CHERYL HOLT is a New York Times, USA Today, and Amazon “Top 100” bestselling author who spent the past summer celebrating the release of her fortieth novel.
She’s also a lawyer and mom, and at age forty, with two babies at home, she started a new career as a commercial fiction writer. She’d hoped to be a suspense novelist, but couldn’t sell any of her manuscripts, so she ended up taking a detour into romance where she was stunned to discover that she has a knack for writing some of the world’s greatest love stories.
Her books have been released to wide acclaim, and she has won or been nominated for many national awards. She is considered to be one of the masters of the romance genre. For many years, she was hailed as “The Queen of Erotic Romance”, and she’s also revered as “The International Queen of Villains.” She is particularly proud to have been named “Best Storyteller of the Year” by the trade magazine Romantic Times BOOK Reviews.
She lives and writes in Hollywood, California, and she loves to hear from fans.
Caught in a Compromising Position on Christmas Eve with Cheryl Holt
Hello everyone and Merry Christmas! I am so honored to have been asked once again to participate in this great holiday event. This year, I was given the theme, “Caught in a Compromising Position on Christmas Eve.” According to the rules, I have to write on my assigned topic, but I’m free to decide which characters to include. I can create new ones I’ve never used before or I can use some from prior novels.
After pondering for a bit, and trying to figure out what sort of story to tell, I decided to use an old character and a brand new one. In light of my topic, I absolutely had to pick Charles Sinclair, Lord Trent. If a female character is about to get herself compromised, (in this case, it’s the very unsuspecting Lady Theodosia Postlewaite) then Lord Trent is the perfect choice to cause her all kinds of trouble.
Charles Sinclair is an earl and the main recurring character in my “Lord Trent” trilogy. The three novels, LOVE’S PROMISE, LOVE’S PRICE, and LOVE’S PERIL are my biggest selling books and—judging from letters I’ve received from readers—they are my fans’ favorite novels out of all the ones I’ve released so far.
In the books, Charles is England’s most profligate roué. He’s a dashing, charming, and enigmatic man who’s spent his life engaging in scandalous affairs. He’s sired many bastard children, but he’s lacking the sliver of conscience that would make him feel guilty, so he’s never been sorry about any of the maidens he’s ruined. And the women he’s seduced are willing partners. They fall madly in love, assuming his affection to be genuine and that it will ultimately lead to marriage. But Charles is already married, and even if he could have wed one of his conquests, he wouldn’t have wanted to. He’s so appealing and charismatic though that the women never fall out of love—even when it becomes painfully obvious that he had only intended a brief fling, that he’s gone and never coming back.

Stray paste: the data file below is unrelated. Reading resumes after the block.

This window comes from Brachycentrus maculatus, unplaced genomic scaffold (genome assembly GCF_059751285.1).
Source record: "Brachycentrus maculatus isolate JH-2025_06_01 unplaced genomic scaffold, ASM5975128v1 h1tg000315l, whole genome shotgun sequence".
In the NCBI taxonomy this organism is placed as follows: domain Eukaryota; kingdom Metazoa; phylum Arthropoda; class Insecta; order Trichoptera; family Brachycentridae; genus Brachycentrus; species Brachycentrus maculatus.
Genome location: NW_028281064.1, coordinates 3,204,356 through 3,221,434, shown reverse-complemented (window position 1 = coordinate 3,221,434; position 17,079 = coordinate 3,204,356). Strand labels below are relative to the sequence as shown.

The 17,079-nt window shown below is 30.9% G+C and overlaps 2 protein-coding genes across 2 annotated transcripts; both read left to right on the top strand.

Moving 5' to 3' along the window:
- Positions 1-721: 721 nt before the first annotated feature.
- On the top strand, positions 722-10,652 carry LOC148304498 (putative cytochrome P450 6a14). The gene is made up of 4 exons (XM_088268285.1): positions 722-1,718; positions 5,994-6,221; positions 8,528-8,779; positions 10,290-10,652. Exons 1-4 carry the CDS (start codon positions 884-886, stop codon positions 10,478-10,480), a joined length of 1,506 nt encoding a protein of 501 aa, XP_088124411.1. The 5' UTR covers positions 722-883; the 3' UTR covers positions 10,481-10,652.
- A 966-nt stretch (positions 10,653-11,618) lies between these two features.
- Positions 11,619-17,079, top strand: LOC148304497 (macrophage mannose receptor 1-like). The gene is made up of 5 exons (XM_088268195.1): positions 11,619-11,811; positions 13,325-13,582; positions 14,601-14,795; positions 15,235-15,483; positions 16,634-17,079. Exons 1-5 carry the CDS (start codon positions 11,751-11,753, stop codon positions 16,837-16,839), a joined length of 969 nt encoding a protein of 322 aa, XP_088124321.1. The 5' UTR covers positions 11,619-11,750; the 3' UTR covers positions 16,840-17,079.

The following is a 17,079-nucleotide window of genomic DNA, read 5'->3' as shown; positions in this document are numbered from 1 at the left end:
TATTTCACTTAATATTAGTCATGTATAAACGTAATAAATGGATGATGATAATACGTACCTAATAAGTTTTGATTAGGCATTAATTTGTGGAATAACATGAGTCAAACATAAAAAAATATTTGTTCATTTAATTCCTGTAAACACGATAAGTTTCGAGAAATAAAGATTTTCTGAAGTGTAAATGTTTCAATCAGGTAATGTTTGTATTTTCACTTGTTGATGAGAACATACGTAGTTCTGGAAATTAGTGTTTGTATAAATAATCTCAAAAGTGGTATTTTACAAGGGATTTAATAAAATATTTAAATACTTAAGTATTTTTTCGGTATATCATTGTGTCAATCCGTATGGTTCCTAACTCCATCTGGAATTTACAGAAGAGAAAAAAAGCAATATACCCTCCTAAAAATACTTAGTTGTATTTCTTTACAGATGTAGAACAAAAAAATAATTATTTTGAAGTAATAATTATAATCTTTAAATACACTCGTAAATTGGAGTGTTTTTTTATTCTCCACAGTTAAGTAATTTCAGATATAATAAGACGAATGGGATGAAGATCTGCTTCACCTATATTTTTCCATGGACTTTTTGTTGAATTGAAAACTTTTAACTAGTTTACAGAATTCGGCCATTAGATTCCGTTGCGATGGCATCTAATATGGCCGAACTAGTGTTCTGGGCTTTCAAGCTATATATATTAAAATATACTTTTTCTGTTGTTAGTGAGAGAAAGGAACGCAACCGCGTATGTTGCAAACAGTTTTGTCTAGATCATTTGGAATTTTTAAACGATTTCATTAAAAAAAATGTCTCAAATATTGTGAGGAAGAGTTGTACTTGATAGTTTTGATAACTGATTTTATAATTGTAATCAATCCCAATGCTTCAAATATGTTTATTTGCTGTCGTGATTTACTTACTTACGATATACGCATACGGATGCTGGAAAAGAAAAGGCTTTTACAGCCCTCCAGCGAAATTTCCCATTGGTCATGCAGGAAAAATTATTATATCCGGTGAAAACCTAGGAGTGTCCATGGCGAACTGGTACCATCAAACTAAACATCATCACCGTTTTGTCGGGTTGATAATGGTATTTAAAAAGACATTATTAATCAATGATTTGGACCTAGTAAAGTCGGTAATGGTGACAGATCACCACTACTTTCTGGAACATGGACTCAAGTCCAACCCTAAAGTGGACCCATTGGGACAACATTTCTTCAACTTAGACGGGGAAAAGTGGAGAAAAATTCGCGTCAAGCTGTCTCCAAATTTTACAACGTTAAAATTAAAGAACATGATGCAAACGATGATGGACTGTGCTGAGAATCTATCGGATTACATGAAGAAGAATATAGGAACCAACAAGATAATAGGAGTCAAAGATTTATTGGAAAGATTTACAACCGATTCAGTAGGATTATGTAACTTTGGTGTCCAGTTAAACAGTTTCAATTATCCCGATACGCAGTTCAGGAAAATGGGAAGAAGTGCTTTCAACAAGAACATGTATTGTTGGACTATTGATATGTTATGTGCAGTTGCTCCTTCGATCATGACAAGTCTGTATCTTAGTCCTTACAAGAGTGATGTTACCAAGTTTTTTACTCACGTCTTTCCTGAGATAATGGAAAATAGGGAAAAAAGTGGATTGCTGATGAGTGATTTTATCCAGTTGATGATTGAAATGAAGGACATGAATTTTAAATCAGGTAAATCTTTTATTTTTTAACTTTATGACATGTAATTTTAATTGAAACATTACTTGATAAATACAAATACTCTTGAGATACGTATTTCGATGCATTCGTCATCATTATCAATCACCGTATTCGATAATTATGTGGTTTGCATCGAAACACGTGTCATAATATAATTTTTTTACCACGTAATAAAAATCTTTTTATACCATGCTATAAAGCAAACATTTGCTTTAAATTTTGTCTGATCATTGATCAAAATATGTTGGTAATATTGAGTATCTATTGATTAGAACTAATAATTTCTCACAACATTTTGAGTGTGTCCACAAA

I’ve always been fascinated by Charles, and my readers have been too. I constantly receive letters asking for more information about him, so I thought he might be a fun—and shocking!—addition to this year’s Christmas stories. Happy reading!
“It’s all about the money.”
“Isn’t it always?”
Theodosia Postlewaite—known simply as Theo to her friends and family—heard two women talking behind her. She hadn’t intended to eavesdrop, but they were standing so close she couldn’t help it. A row of potted plants separated them though, shielding Theodosia from view, so they weren’t aware of her presence.
“Her father is beggared.”
“That’s the rumor.”
Theodosia frowned, wondering if she should move away and stop listening. It was Christmas Eve, and she hated to learn that people were experiencing difficulties at such a special time. She hoped it wasn’t an acquaintance, but in the small world of London society, it probably was.
Curiosity kept her feet firmly in place.
“It’s why her father arranged the match—to get his hands on Hedley’s fortune.”
“I’m told he’s delivering cartloads of it.”
Theo bit down a gasp. Hedley Harrington was her fiancé. Surreptitiously she glanced around the grand ballroom. Surely they couldn’t mean her Hedley. They had to be referring to someone else, But how many Hedleys could there be? It wasn’t a common name.
“With his being such a lowborn cad and his mother a ladder-climbing shrew, the union will propel them into the highest circles of the ton.”
“It’s precisely where his mother always planned for him to be.”
“His country mouse must think his affection is real.”